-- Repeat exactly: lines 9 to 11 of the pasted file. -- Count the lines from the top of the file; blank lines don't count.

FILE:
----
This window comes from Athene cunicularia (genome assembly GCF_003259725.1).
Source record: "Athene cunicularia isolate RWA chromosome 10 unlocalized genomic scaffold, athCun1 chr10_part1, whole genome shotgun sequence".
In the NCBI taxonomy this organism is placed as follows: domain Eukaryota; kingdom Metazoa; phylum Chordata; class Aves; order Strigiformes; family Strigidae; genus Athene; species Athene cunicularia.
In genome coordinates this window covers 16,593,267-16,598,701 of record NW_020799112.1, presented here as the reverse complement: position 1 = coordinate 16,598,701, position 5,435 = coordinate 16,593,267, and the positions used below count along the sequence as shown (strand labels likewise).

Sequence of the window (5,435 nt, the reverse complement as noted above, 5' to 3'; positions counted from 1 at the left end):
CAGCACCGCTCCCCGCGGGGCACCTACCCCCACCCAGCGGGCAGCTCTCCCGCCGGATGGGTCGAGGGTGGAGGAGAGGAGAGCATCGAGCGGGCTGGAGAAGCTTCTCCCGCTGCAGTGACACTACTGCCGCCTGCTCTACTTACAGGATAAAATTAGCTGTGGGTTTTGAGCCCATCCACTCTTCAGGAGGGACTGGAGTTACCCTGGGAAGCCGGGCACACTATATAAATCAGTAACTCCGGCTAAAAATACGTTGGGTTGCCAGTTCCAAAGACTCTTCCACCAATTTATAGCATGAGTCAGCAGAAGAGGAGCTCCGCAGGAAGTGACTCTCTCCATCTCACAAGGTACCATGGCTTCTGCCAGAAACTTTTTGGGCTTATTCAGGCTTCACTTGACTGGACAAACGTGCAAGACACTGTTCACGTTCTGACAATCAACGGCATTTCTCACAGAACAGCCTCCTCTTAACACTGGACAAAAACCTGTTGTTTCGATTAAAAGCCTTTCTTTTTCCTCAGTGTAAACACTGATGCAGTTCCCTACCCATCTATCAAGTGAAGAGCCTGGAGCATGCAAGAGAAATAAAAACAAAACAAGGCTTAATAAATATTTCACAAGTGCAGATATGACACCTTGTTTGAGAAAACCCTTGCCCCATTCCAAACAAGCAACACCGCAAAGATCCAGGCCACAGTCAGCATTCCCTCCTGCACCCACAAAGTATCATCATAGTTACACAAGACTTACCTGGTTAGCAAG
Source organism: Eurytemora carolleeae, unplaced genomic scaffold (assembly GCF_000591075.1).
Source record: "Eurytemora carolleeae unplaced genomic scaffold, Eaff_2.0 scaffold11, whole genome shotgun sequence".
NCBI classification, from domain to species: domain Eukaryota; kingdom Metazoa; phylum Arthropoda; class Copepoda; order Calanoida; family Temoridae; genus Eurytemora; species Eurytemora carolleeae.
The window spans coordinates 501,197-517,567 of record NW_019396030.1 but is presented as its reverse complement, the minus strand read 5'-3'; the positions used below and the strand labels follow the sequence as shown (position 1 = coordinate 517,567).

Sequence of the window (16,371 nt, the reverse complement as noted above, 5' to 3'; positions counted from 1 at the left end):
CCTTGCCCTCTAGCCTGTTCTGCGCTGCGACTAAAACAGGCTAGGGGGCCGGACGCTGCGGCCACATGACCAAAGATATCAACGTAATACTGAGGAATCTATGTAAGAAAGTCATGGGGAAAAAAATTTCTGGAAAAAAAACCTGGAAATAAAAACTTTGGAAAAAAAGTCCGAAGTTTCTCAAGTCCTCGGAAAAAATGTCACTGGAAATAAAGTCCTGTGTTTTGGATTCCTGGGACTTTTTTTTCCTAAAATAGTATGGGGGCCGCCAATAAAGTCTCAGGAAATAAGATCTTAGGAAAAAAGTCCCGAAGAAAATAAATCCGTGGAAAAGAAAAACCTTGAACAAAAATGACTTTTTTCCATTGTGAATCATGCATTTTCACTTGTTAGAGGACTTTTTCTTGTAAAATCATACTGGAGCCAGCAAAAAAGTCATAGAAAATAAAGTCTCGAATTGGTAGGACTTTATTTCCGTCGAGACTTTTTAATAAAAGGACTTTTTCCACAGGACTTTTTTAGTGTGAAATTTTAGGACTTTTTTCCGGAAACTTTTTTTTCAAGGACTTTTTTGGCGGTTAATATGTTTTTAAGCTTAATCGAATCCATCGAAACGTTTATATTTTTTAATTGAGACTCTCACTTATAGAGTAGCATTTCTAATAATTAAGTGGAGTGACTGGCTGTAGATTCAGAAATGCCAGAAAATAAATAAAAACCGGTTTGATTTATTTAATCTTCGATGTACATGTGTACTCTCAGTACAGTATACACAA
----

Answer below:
NCBI classification, from domain to species: domain Eukaryota; kingdom Metazoa; phylum Arthropoda; class Copepoda; order Calanoida; family Temoridae; genus Eurytemora; species Eurytemora carolleeae.
The window spans coordinates 501,197-517,567 of record NW_019396030.1 but is presented as its reverse complement, the minus strand read 5'-3'; the positions used below and the strand labels follow the sequence as shown (position 1 = coordinate 517,567).

Sequence of the window (16,371 nt, the reverse complement as noted above, 5' to 3'; positions counted from 1 at the left end):